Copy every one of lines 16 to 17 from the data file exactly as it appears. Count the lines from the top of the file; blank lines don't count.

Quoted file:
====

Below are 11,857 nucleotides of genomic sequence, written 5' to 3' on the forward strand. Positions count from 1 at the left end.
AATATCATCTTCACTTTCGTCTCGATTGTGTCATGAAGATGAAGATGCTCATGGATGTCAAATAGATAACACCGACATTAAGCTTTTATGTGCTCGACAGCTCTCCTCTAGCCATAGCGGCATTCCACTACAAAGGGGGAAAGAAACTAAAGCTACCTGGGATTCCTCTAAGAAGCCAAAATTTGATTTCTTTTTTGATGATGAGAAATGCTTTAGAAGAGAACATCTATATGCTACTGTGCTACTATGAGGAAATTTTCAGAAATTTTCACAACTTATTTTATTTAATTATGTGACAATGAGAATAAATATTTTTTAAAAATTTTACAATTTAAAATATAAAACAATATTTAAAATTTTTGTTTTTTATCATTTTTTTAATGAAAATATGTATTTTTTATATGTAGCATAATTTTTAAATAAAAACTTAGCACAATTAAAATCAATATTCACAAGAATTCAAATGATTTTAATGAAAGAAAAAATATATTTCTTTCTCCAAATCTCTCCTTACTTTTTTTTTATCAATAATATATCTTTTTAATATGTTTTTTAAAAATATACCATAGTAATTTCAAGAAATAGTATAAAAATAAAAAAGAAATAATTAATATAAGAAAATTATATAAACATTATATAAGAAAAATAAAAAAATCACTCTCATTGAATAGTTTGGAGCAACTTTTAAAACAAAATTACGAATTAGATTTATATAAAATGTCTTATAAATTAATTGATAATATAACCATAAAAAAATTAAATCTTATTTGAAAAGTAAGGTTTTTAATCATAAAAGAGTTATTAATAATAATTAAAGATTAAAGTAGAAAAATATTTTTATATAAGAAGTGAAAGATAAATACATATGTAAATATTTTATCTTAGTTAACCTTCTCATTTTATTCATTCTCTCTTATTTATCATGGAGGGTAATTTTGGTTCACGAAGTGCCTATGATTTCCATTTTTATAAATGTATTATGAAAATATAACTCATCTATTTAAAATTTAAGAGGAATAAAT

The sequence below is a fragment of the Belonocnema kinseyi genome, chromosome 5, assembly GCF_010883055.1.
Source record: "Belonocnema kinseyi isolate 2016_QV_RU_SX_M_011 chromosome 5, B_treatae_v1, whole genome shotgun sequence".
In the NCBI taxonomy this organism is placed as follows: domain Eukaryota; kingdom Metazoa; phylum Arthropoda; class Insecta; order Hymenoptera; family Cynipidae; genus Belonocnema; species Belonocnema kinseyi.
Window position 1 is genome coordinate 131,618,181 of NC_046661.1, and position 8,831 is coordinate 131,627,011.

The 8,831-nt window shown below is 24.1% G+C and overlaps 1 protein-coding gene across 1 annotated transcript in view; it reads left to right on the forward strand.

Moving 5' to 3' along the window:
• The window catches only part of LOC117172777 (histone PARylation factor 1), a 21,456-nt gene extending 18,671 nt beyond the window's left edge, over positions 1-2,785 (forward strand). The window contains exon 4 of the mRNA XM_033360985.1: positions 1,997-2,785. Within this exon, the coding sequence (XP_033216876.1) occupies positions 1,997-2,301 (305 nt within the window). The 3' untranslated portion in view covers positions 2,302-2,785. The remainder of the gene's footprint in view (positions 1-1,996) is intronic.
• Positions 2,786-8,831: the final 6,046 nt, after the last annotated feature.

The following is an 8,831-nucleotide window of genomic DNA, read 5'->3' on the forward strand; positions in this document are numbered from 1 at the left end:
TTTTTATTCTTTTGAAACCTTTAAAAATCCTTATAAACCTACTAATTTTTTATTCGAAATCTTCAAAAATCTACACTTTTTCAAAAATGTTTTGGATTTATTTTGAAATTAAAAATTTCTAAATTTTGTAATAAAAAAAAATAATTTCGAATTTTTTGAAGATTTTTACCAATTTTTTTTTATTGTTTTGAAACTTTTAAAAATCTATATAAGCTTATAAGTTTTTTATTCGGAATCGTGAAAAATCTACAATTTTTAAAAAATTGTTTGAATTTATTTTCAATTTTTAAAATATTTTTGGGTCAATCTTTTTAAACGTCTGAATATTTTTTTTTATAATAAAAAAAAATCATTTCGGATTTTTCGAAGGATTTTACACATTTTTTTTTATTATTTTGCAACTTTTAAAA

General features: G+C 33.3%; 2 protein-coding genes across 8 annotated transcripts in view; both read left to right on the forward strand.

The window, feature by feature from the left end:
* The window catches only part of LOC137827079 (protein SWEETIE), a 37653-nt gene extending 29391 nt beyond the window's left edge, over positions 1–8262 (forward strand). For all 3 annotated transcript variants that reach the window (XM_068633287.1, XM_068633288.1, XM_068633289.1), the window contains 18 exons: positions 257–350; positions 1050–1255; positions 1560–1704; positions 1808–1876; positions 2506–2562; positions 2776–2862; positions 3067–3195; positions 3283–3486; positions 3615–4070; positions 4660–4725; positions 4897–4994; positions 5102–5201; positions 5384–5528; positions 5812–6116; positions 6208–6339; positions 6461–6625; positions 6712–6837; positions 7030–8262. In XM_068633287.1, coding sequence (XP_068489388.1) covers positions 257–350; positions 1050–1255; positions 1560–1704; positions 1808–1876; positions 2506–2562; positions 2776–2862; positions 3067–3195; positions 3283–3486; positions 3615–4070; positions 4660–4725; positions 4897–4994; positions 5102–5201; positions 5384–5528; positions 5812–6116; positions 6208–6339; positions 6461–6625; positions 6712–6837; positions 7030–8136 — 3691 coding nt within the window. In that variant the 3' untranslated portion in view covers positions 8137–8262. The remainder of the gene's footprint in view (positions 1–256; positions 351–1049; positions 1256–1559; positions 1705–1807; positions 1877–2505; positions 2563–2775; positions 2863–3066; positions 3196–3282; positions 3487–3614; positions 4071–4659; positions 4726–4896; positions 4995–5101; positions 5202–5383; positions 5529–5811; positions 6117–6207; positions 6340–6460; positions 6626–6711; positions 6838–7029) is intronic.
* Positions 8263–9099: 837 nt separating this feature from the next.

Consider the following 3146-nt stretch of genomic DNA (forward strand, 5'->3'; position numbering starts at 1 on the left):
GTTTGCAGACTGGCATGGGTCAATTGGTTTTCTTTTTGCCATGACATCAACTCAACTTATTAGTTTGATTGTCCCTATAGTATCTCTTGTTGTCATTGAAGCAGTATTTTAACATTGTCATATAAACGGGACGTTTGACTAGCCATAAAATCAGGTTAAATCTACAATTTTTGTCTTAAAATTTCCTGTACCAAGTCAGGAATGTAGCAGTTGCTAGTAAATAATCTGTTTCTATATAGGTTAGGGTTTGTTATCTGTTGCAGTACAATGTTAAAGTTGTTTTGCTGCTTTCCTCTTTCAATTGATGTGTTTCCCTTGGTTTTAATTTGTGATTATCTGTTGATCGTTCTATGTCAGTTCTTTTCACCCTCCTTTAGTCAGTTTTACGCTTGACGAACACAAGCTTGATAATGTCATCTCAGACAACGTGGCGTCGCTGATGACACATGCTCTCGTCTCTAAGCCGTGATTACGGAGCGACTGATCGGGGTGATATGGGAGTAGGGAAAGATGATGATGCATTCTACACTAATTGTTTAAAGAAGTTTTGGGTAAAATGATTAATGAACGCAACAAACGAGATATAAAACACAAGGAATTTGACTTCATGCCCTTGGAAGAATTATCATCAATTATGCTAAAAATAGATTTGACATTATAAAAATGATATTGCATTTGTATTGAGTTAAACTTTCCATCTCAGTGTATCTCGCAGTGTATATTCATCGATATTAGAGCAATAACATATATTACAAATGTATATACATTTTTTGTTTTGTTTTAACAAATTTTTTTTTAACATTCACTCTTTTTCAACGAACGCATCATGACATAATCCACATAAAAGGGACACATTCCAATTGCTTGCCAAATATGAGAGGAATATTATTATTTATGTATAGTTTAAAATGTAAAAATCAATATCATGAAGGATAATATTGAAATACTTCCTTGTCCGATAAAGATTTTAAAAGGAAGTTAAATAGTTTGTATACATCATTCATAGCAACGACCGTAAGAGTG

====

* Positions 8263–9099: 837 nt separating this feature from the next.

Consider the following 3146-nt stretch of genomic DNA (forward strand, 5'->3'; position numbering starts at 1 on the left):